Life in Black and Blue

Crime is increasing
Trigger happy policing
Panic is spreading
God know where we’re heading
Oh, make me wanna holler
They don’t understand

-Inner City Blues, Marvin Gaye

Screen-Shot-2016-07-07-at-5.25.05-AMFor the second time in two days we have heard of another police shooting of an African American.  Tuesday saw the killing of Alton Sterling in Baton Rouge, LA and last night Philando Castile in the St. Paul suburb of Falcon Heights.  While all of these kind of shootings have bothered me, the Falcon Heights shooting hit closer to home and not just because it was only a few miles from me.

What makes this one more real to me is that Mr. Castile could have been me.

What has been unnerving and infuriating is that as far as we can tell, this was a regular guy.  He worked in the lunchroom at a St. Paul Montessori school.  When he was pulled over for a busted tail light, he told the officer that he had a permit to carry a concealed weapon. He seemed to be  doing the right thing.

And he still got shot.

From what we know, he did all the right things one should do as a concealed carry holder and as an African American and he still ended up dead.

My husband wrote an anguished Facebook post about the shooting and her fears that I could be pulled over and killed for no reason by someone this supposed to keep the peace.  The thing is, I can’t tell him not to worry.  I can’t tell him that as long as I am careful that nothing will happen.

The thing is, having Aspergers, I tend to miss social cues.  What if I miss a social cue and the officer draws a gun? Can I trust the police to do the right thing?  What will happen the next time I’m pulled over?

I never used to be scared of the police.  I can remember sitting in elementary school in Flint, MI back in the 70s and being taught that the police were there to help.  I’ve believed that since then, but the steady drumbeat of police shootings has eroded my child-like trust and replaced it with fear, and the police should not be the people I fear.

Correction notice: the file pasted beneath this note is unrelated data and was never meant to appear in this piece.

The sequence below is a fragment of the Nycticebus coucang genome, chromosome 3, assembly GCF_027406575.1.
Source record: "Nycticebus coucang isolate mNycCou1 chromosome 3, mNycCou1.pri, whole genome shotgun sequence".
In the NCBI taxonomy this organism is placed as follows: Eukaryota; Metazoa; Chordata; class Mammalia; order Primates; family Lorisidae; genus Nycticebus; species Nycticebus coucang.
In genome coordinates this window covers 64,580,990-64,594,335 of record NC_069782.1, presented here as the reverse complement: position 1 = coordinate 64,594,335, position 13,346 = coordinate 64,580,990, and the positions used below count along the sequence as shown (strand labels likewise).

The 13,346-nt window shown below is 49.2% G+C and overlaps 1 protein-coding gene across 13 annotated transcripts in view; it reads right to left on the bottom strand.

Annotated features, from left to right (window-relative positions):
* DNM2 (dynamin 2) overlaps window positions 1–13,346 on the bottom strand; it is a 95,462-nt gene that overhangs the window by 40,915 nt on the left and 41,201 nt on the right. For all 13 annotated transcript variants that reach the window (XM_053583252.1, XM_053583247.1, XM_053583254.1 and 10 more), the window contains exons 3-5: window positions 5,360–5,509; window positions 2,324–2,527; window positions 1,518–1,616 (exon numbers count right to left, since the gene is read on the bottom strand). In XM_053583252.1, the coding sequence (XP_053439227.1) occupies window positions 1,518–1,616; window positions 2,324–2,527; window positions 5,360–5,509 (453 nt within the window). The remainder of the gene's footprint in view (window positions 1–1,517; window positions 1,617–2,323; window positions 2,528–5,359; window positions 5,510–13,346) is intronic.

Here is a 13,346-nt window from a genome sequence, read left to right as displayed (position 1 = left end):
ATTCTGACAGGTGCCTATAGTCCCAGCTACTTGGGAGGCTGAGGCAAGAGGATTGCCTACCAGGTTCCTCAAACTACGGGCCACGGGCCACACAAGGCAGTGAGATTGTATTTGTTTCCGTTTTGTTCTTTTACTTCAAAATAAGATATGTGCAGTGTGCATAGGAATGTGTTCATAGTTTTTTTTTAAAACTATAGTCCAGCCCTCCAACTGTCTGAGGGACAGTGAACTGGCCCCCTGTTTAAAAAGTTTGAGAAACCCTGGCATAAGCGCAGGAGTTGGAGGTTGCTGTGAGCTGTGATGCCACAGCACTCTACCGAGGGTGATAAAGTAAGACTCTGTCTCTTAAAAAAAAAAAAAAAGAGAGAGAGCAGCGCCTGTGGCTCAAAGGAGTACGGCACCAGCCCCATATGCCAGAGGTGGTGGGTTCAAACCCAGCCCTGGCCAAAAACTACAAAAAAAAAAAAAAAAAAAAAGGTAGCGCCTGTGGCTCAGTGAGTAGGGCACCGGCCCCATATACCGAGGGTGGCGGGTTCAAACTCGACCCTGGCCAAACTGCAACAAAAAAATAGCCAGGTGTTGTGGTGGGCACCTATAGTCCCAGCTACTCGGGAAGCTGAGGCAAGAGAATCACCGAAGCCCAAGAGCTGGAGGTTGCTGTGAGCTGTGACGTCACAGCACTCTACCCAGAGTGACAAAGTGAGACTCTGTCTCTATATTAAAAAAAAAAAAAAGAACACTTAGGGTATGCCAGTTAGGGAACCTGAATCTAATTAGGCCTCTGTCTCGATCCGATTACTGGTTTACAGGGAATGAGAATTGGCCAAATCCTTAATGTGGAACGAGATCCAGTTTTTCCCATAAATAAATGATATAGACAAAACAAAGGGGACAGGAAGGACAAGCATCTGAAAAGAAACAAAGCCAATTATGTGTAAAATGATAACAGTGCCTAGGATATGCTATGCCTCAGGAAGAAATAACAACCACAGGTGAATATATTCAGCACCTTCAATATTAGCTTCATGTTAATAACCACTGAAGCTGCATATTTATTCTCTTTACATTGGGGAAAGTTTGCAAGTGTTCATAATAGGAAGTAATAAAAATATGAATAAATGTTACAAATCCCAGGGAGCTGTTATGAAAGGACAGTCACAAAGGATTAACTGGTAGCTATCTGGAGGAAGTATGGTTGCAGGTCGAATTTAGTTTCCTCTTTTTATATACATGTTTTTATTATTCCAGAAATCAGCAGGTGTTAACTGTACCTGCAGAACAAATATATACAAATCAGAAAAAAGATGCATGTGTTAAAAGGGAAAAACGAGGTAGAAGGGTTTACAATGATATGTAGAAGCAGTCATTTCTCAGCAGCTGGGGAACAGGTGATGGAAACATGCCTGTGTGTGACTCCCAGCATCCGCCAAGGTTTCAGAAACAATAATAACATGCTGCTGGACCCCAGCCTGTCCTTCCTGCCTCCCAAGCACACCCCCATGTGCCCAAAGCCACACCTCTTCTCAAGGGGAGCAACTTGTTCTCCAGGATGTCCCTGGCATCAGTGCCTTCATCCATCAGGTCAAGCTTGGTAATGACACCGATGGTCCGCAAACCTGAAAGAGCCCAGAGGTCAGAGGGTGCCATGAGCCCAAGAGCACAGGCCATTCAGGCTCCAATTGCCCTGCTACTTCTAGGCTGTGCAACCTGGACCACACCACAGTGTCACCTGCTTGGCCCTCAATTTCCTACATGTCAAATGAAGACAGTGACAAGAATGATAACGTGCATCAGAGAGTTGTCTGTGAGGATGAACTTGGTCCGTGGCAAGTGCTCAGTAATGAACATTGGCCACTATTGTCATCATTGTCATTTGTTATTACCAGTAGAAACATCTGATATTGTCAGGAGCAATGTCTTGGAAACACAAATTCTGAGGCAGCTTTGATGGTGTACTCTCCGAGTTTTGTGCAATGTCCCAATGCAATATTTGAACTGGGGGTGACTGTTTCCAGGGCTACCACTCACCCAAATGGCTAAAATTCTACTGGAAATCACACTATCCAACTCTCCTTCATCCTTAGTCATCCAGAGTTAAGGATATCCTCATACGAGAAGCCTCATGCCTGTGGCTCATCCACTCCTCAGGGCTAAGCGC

The sad thing is, these killings will continue.  Too much of white America doesn’t see this as a problem.  Many mistakenly believe that the shooting victim deserved it.  None of this means it can’t change, but until people can see the injustice happening, until it tugs at their own sense of fairness and justice, the values that we as Americans believe in, a lot of whites in America will remain unmoved to act.

Lord Have mercy.

Christ, have mercy.

Lord, have mercy.

An Anxious Time

I’ve been wanting to write something about some problems my own denomination is facing, but I’ve never been able to focus on that.  I think the reason is that my brain is stuffed with anxiety about several issues.  One thing you have to understand about me is that anxiety has long been a part of my daily life.  Past experiences have made me feel anxious about the world around me.  At some moment, when I least expect it, something will happen that will throw me into the unknown.  Most likely than not it is the news that my job has been cut that put makes me anxious about the anxiety.

Since I deal with depression, I think anxiety comes with the package.  It means that I act like a scared animal, ready to leap at the slightest sound of danger.  It is not unusual to feel this sense of freight all the time.  At some point, something or someone will do something that will alter my life.

Mixed in with this is a sense of depression, a feeling that no matter what you do, the reality is you don’t matter.  It’s the feeling of not being wanted or feeling like the last one picked to play softball.  I know those thoughts are false and medication keeps them at bay.  But they are there.